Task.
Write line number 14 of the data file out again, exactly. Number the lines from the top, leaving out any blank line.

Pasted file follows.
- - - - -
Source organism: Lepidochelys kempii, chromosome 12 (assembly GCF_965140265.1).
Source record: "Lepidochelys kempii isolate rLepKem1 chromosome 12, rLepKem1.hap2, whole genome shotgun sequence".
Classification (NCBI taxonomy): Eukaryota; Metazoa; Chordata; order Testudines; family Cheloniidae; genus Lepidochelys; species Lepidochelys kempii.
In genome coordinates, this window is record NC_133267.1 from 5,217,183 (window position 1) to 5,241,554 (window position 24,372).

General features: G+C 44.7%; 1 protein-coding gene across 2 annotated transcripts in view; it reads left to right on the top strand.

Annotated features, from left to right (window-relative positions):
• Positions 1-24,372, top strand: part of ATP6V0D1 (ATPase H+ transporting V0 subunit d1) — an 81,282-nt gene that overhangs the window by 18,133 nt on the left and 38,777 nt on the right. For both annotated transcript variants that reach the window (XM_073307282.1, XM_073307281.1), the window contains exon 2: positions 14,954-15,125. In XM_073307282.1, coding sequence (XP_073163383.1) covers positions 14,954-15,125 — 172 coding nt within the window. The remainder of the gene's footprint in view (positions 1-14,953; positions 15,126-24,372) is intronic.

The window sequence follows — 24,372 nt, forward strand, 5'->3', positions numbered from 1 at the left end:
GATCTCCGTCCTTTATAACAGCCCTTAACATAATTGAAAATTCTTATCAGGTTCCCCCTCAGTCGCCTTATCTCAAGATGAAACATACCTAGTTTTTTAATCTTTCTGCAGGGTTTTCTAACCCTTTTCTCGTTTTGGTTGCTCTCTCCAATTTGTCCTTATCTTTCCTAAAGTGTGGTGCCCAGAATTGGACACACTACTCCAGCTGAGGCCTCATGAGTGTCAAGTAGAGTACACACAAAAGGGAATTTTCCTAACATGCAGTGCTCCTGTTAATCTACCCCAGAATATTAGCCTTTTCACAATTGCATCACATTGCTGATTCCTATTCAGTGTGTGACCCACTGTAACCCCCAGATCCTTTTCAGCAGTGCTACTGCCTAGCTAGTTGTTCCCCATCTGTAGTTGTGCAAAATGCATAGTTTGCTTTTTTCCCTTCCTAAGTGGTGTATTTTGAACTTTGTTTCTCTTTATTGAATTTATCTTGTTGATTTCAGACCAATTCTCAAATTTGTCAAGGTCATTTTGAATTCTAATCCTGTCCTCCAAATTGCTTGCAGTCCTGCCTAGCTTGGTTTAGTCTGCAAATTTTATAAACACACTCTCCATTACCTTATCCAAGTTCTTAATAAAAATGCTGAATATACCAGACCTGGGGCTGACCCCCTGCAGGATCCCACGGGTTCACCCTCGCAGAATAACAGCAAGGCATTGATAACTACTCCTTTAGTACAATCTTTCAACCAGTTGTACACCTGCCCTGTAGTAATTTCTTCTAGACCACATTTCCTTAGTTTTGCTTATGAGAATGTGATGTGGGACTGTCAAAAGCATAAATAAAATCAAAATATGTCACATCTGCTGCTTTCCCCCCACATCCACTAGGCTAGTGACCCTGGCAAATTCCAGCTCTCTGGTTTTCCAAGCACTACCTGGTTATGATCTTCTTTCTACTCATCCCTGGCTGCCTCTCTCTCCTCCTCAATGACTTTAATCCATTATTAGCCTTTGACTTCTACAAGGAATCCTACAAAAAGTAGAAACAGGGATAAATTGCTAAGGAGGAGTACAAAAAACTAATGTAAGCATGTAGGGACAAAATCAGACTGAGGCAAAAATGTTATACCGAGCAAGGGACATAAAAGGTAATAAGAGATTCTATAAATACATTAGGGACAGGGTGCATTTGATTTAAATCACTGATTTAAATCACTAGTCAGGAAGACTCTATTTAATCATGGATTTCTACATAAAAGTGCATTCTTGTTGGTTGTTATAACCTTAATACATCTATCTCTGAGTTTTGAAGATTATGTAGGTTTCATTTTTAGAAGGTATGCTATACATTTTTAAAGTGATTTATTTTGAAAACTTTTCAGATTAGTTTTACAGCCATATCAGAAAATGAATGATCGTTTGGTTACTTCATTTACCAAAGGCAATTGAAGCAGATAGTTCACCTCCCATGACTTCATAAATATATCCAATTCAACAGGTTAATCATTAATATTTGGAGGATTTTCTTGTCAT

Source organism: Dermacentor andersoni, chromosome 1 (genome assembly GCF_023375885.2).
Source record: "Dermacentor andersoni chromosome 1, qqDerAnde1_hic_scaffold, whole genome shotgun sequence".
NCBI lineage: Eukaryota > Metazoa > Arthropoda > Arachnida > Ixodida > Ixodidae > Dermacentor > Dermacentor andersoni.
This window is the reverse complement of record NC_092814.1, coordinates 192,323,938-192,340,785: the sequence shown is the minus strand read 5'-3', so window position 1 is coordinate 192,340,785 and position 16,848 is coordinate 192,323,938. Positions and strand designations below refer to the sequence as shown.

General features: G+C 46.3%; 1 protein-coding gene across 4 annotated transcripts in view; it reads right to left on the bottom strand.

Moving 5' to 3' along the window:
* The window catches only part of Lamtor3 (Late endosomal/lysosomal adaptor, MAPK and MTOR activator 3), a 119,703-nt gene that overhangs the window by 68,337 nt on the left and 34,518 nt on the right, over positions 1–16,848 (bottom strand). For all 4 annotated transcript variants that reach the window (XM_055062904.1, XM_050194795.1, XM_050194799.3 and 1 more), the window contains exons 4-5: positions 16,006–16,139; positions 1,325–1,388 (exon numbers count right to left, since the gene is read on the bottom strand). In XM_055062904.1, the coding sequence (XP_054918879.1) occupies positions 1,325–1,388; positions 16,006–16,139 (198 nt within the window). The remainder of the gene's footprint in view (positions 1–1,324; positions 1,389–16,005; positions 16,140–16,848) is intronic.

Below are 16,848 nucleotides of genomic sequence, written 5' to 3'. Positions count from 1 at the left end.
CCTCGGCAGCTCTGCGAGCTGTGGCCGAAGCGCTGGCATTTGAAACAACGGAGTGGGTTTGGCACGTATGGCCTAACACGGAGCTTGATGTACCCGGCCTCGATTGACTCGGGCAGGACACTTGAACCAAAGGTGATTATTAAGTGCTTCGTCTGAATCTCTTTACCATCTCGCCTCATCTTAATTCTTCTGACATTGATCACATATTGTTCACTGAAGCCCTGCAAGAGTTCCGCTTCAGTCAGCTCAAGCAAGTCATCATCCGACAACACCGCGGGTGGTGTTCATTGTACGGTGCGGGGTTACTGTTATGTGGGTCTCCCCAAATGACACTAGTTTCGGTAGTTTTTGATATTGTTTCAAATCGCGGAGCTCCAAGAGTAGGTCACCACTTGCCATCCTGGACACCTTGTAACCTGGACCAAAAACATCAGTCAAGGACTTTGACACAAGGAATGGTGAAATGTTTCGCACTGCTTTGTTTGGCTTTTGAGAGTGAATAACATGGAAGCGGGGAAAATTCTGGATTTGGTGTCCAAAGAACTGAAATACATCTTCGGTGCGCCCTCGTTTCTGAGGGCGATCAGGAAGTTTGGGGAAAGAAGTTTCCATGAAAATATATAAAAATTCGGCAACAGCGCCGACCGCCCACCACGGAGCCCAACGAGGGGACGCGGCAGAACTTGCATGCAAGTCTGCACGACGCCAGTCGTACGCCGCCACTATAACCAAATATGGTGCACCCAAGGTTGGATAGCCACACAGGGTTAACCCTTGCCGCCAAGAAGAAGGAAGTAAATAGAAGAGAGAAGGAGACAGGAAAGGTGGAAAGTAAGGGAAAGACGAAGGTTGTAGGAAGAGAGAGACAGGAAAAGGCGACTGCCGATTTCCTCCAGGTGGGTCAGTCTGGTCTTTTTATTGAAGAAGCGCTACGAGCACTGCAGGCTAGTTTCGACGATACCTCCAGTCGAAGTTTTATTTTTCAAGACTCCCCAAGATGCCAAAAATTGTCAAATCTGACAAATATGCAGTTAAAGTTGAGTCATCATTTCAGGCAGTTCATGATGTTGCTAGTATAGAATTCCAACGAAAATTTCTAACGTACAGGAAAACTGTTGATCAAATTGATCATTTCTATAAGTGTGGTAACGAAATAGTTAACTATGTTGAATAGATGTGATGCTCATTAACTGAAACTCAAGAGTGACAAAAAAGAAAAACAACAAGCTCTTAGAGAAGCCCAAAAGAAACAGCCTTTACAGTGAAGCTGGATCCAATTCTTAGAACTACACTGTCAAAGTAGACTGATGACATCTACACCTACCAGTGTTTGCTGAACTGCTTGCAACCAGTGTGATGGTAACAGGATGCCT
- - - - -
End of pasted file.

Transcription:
General features: G+C 46.3%; 1 protein-coding gene across 4 annotated transcripts in view; it reads right to left on the bottom strand.